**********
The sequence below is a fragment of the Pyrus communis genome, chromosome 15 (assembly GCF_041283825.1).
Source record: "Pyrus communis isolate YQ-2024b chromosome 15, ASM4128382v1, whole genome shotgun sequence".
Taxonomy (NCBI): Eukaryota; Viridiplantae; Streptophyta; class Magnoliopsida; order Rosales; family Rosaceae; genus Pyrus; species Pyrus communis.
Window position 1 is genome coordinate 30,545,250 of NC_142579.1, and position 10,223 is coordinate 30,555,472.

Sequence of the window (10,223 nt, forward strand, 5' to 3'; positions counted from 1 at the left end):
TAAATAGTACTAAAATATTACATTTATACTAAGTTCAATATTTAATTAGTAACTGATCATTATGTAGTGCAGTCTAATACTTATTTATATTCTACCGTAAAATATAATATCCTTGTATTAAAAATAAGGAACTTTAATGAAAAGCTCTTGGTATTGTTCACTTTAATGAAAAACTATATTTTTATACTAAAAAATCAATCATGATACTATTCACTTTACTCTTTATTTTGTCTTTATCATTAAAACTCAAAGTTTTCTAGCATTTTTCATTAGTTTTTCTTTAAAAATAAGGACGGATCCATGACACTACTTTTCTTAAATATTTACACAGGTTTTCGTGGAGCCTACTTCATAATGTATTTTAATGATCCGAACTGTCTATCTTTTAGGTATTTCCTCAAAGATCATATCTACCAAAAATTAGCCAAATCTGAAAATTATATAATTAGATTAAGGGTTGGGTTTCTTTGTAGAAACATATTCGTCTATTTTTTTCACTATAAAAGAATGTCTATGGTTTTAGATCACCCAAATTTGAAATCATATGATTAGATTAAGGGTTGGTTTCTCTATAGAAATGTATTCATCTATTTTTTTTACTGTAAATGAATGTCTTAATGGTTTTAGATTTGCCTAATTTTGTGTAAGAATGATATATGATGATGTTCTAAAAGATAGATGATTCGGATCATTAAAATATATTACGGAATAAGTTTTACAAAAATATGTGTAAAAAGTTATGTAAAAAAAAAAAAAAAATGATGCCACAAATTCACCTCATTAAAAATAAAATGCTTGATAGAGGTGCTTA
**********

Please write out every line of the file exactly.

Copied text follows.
The sequence below is a fragment of the Pyrus communis genome, chromosome 15 (assembly GCF_041283825.1).
Source record: "Pyrus communis isolate YQ-2024b chromosome 15, ASM4128382v1, whole genome shotgun sequence".
Taxonomy (NCBI): Eukaryota; Viridiplantae; Streptophyta; class Magnoliopsida; order Rosales; family Rosaceae; genus Pyrus; species Pyrus communis.
Window position 1 is genome coordinate 30,545,250 of NC_142579.1, and position 10,223 is coordinate 30,555,472.

Sequence of the window (10,223 nt, forward strand, 5' to 3'; positions counted from 1 at the left end):
TAAATAGTACTAAAATATTACATTTATACTAAGTTCAATATTTAATTAGTAACTGATCATTATGTAGTGCAGTCTAATACTTATTTATATTCTACCGTAAAATATAATATCCTTGTATTAAAAATAAGGAACTTTAATGAAAAGCTCTTGGTATTGTTCACTTTAATGAAAAACTATATTTTTATACTAAAAAATCAATCATGATACTATTCACTTTACTCTTTATTTTGTCTTTATCATTAAAACTCAAAGTTTTCTAGCATTTTTCATTAGTTTTTCTTTAAAAATAAGGACGGATCCATGACACTACTTTTCTTAAATATTTACACAGGTTTTCGTGGAGCCTACTTCATAATGTATTTTAATGATCCGAACTGTCTATCTTTTAGGTATTTCCTCAAAGATCATATCTACCAAAAATTAGCCAAATCTGAAAATTATATAATTAGATTAAGGGTTGGGTTTCTTTGTAGAAACATATTCGTCTATTTTTTTCACTATAAAAGAATGTCTATGGTTTTAGATCACCCAAATTTGAAATCATATGATTAGATTAAGGGTTGGTTTCTCTATAGAAATGTATTCATCTATTTTTTTTACTGTAAATGAATGTCTTAATGGTTTTAGATTTGCCTAATTTTGTGTAAGAATGATATATGATGATGTTCTAAAAGATAGATGATTCGGATCATTAAAATATATTACGGAATAAGTTTTACAAAAATATGTGTAAAAAGTTATGTAAAAAAAAAAAAAAAATGATGCCACAAATTCACCTCATTAAAAATAAAATGCTTGATAGAGGTGCTTA